Formerly sin was made clear to us through religion. It was simple. To paraphrase a recent take: if you aren’t behaving in a manner the church would have disapproved of 500 years ago, are you even living?

In the absence of a religious context, we’ve had to reevaluate what we condemn as sinful, along with how we punish those who choose to transgress. Now, we look to productivity as a way to quantify virtue. ‘A work ethic’ is the concept that our usefulness/outputs – and a back-breaking commitment to it/them – have inherent moral value, that grinding yourself to the bone will, in some way, transform you into a better person.

By this logic, not being productive is shameful – the new sin. Rest is a waste of time. The unmoving body is in a state of disgrace, and projected anxieties about ‘unproductivity’ are never more obvious than in the faux concern of fatphobia. If we’re taught to seek salvation through material, physical or even spiritual gain, then an action that produces nothing leads to what – damnation? 

When we talk about sex, it’s easy to concentrate on what we take from it. Memories. Knowledge. Self-discovery. Understanding. It’s that utilitarian impulse again, telling us our time is only well-spent if we can filter it for meaning later. I reject that. Sometimes, surely, you just want to fuck? 

In his 1949 work, The Accursed Share, George Bataille expands on the indulgent, non-recuperable element of the erotic. He discusses the “draining away, a pure and simple loss, which occurs in any case,” when we engage in a “squandering of energy” that has no apparent utility beyond the pleasure experienced in the moment of expenditure. Bataille argues that in life our spirits are essentially restless, grappling for escape from the prison of our physical bodies. In this context, sex at its most destrutive, excessive, and exuberant is the nearest we can hope to get to ecstacy, freedom and – dare we say it – salvation.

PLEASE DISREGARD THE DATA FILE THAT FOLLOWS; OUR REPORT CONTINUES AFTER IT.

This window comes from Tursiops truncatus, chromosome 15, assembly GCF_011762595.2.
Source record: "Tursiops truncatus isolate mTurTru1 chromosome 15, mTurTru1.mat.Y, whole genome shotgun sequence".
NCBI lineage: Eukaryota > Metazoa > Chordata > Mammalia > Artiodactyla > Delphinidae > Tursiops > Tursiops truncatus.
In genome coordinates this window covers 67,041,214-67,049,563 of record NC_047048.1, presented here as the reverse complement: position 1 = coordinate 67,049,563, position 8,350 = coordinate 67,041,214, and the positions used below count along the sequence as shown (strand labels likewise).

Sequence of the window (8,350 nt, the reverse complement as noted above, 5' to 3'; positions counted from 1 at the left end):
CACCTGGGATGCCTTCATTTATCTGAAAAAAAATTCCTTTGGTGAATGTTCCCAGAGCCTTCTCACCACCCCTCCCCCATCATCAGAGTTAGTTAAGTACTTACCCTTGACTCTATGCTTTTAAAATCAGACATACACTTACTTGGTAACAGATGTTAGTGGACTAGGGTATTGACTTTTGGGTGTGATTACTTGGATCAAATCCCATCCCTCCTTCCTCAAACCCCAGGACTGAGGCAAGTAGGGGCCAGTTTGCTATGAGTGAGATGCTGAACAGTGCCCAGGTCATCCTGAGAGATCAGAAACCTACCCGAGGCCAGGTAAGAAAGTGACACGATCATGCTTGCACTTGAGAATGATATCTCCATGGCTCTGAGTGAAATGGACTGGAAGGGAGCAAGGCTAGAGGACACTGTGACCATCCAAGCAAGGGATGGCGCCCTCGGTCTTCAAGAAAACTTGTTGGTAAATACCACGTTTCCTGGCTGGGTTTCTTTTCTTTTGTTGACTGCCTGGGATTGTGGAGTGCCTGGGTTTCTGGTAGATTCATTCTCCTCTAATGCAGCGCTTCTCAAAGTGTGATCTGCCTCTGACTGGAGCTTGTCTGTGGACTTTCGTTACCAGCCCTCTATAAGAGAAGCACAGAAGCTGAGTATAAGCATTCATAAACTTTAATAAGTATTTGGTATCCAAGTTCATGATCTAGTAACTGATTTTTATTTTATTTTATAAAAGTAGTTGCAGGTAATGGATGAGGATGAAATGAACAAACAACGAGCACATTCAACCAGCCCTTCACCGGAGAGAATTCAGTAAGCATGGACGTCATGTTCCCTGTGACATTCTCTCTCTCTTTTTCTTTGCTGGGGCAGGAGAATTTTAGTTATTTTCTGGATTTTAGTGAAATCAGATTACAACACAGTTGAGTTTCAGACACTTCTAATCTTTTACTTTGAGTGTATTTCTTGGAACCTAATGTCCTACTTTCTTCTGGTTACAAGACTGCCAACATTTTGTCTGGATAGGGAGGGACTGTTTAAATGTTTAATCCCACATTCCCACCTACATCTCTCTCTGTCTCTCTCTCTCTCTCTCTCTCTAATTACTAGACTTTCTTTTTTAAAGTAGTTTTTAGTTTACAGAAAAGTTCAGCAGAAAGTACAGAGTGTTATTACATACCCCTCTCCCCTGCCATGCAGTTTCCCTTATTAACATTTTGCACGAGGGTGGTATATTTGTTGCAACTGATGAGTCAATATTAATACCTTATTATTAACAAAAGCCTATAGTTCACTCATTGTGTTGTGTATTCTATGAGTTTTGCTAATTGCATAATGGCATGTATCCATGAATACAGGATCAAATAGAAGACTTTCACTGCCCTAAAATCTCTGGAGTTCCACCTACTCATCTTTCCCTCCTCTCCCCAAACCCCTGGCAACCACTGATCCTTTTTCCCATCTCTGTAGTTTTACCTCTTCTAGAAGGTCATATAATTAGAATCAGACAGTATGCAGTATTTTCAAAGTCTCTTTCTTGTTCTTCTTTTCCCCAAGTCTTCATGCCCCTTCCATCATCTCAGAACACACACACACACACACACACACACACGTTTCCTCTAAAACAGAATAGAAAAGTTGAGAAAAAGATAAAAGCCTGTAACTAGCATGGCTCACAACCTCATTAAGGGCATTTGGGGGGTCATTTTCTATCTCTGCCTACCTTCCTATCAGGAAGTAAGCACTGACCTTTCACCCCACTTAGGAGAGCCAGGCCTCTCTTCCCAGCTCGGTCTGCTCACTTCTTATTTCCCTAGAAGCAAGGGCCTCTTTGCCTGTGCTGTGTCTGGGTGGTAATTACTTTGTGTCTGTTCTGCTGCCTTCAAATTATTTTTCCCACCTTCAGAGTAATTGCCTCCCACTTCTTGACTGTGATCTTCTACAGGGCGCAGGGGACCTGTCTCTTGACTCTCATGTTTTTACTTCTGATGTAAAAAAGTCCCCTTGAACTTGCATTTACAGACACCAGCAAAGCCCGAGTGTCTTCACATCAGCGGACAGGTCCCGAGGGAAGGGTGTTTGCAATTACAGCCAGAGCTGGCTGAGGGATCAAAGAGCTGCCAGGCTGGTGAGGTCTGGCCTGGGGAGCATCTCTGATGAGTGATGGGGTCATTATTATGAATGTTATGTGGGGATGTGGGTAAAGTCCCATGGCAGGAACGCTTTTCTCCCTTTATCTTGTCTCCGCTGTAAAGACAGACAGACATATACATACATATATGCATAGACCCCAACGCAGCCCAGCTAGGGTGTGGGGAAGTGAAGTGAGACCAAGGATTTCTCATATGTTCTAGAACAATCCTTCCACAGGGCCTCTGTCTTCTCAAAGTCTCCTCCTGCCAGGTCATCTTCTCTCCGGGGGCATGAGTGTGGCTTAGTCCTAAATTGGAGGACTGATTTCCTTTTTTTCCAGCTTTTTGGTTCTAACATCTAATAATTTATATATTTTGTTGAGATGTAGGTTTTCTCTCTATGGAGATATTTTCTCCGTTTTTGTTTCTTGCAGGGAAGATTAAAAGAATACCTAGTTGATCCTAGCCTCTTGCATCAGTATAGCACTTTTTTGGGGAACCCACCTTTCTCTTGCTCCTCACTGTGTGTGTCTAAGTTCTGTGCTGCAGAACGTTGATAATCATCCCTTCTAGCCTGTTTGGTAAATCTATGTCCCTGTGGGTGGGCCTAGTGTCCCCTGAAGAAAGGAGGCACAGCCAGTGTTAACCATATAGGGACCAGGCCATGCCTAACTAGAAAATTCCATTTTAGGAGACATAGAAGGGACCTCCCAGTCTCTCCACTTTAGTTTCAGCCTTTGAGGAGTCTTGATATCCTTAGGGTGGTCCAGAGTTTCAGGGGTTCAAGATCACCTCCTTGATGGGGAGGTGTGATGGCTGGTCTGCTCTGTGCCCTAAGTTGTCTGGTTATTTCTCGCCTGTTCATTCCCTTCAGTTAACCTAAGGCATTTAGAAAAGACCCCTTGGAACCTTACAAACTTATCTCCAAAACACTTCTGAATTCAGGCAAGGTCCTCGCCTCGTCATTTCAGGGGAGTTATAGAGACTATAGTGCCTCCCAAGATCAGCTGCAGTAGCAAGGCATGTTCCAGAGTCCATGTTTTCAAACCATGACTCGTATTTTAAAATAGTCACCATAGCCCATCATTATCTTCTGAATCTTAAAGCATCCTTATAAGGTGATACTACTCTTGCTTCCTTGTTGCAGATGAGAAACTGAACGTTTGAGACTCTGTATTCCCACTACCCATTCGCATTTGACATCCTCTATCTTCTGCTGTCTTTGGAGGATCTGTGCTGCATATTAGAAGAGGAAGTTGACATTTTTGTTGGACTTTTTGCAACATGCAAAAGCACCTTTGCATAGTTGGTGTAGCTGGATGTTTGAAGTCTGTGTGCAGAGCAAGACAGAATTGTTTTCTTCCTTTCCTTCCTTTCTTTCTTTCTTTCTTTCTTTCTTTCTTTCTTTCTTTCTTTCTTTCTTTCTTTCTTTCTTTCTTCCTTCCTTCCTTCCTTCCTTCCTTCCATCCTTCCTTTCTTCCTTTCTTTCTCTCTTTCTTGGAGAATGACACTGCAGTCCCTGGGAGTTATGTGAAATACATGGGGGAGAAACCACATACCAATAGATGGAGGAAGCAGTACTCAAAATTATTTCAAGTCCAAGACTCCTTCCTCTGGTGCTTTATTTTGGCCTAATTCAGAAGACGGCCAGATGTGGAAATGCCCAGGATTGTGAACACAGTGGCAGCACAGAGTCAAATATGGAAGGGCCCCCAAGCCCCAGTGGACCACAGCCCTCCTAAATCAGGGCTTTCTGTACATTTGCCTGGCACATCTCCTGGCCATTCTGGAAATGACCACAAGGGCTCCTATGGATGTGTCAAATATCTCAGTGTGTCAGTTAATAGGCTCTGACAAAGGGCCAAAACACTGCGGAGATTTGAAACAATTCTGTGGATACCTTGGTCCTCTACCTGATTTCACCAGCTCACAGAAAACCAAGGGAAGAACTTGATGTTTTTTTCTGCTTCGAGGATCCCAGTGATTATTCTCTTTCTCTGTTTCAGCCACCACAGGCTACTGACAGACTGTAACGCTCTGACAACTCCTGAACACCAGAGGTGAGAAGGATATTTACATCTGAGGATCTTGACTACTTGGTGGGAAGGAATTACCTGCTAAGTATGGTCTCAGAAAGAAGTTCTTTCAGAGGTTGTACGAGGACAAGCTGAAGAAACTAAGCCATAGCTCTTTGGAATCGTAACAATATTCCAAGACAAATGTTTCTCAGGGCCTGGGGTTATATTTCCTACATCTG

As Bataille goes on to say, “erotic experience, at least at first glance, is subordinated to the event,” but by embracing sex as a pure, pleasure-inducing, non-reciprocal loss, we can transcend this subordination and gain sovereignty over this constant, exhausting drive towards self-actualisation. 

“I need to be productive tomorrow,” my friends and I will sometimes cry before we turn in for the night, cut the last dance short or refuse another martini. Somewhere along the line, we became wedded to the myth of a “productive tomorrow” – this constant unfolding series of days-to-be, a deferred hope that the oncoming hours will be dense with achievement; that this day – this tomorrow – will be the one in which we wrestle with the languid, impulsive, ‘bad’ sides of our nature, defeat them and win. But for what?

On a wider scale, we look to the framework of time to guide us too: the new year, the new decade, the new century as markers for new beginnings, every milestone heavy with the weighty potential of what we could be if we simply put in more effort. On your marks, get set, go. But I’m far more intrigued by the point we’d arrive at if we just stopped for a moment, held our breaths together, paused. 

We’re so conditioned to associate virtue with measurable gain, it’s unsettling and unfamiliar to have to cleave ourselves from productivity. In this atmosphere of high-stakes competition and endless to-do lists, what does it mean to create a purely pleasure-driven space? To channel an excessive share of energy into something blissfully unproductive, rewarded cyclically, by what’s generated in that moment – and only that moment? Concentration, focus, orientation, even pressure. All those states we associate with effort and virtue can also be applied to a purely pleasure-centric space. Produce nothing. Listen to impulses. Digress into pure gratification. Take no interest in what exists before or after our orgasm. 

Just because we devote ourselves to an action with no end product, that doesn’t mean we’re caught in an unsatisfying cul-de-sac, treading water and wasting time. No, when our bodies commit to pleasure for its own sake, we’re crossing a fault line, dancing towards an epiphany. We’re turning our heads to look to what is most edifying in life. I’d argue that’s the least sinful thing of all. 

With this in mind, let’s hope the ‘20s usher in a decade of celebration – sinning gracefully, luxuriously, excessively. Though we may not be completely free of sin, we are released from the obligation to apologise for not constantly putting ourselves to good use.   

2020 — Louisa Knight